The classroom is a microcosm of how society should function at the macro level.

From the perspective of the basic driver of society, namely the economic logic of neoliberalism, it is not difficult to observe how other social institutions have wielded and strengthened their claim on power. We can think of how politicians in Washington are fed by Wall Street and corporate interests, as Bernie Sanders pointed out in his campaign for the Democratic primary against Hillary Clinton. Think, too, of the National Rifle Association’s manipulation of politicians in Washington that puts society in preventable violent acts of mass killings. As a result, increased mass killings strengthen the misguided argument that local police forces need to be militarized to control the threat of mass killings, and this further jeopardizes critical peaceful resistance necessary for a healthy democracy.

To restate my claim: Power resists social change. If the rules of the game are based on a logic and practice of keeping the citizenry permanently in debt, then the less likely those citizens will be to question how social power works and work to change that.

The Toxic Higher Education Scam

I am an educator, and part of my responsibility is social — global, even. As a professor, it’s my basic responsibility to recruit, nurture and shape students in order to pass knowledge on from one generation to the next. Inherent in this responsibility is to ensure that truths are acquired, adjusted, accurate and adapted in order to empower citizens with an apparatus of critical reasoning and civic discourse. To my mind, the classroom is a microcosm of how society should function at the macro level. Years ago, while teaching at a good private liberal arts college, I noticed that students were reporting to me not only how deeply in student loan debt they were, but also how they were unable to acquire employment commensurate with their level of education. More complaints began piling up, both in frequency and in severity, to the point where, as a professor, I could no longer ignore them. This prompted me to research the root causes of a situation that, when examined, increasingly looked toxic and potentially verging on a crisis for the younger generation. Based on the extensive data I have researched on trends in higher education, I realized my students were being systematically placed into harm’s way through coercive indebtedness.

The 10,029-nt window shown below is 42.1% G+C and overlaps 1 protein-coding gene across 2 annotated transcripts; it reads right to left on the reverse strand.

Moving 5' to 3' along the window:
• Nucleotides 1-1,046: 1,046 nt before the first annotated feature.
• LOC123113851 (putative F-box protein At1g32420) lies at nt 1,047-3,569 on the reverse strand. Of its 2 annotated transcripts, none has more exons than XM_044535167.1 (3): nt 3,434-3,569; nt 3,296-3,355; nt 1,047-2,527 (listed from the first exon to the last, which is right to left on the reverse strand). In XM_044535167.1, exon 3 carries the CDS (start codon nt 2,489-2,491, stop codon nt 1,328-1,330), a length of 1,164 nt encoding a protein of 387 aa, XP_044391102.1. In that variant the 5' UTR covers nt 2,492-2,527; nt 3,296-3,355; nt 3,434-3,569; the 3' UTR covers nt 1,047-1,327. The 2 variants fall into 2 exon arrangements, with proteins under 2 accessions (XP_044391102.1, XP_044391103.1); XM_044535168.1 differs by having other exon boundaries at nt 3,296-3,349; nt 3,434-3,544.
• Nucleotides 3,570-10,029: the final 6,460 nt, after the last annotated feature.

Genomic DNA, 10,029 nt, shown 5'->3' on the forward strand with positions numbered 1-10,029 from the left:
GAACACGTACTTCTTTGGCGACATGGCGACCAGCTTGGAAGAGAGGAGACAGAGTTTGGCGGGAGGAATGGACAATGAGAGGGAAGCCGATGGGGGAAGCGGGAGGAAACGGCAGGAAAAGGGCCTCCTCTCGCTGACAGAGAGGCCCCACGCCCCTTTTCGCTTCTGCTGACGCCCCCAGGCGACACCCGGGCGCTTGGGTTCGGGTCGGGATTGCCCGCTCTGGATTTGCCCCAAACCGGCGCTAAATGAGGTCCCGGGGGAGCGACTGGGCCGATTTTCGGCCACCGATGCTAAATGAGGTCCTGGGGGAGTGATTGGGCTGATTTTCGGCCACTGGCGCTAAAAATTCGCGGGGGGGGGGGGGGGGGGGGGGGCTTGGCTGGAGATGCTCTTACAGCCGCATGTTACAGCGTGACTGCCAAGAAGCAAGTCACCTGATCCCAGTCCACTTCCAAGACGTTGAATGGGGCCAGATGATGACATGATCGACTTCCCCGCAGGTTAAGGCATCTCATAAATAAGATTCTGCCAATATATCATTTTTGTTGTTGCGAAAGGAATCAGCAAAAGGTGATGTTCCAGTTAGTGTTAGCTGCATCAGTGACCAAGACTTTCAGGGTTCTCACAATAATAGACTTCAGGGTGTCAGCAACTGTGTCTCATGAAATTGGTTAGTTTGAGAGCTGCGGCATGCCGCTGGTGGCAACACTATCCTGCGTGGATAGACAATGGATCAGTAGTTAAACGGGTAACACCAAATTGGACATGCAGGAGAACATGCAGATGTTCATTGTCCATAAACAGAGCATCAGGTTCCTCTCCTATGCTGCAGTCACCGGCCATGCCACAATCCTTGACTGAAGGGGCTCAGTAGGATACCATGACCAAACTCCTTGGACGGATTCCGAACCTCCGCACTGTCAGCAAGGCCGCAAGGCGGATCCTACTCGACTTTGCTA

It is true: I could have continued ignoring the plight of my students’ debt and employment crisis, but if a professor takes their responsibility seriously, not only relative to the content and material they teach, but also the context within which teaching happens, as well as the negative effects of said practices, then, at a certain point, decisions and actions need to be made that address the total effects of one’s profession. And this includes the systematic, societal effects of higher education and its potential harm on students’ lives. Education isn’t just about passing on knowledge from one generation to the next, it also includes the responsibility of how the system functions. The current higher education system directly harms students by forcing them to rack up astronomical debt to banks and other financial institutions, including their own college or university. American student loan debt is now over $1.5 trillion.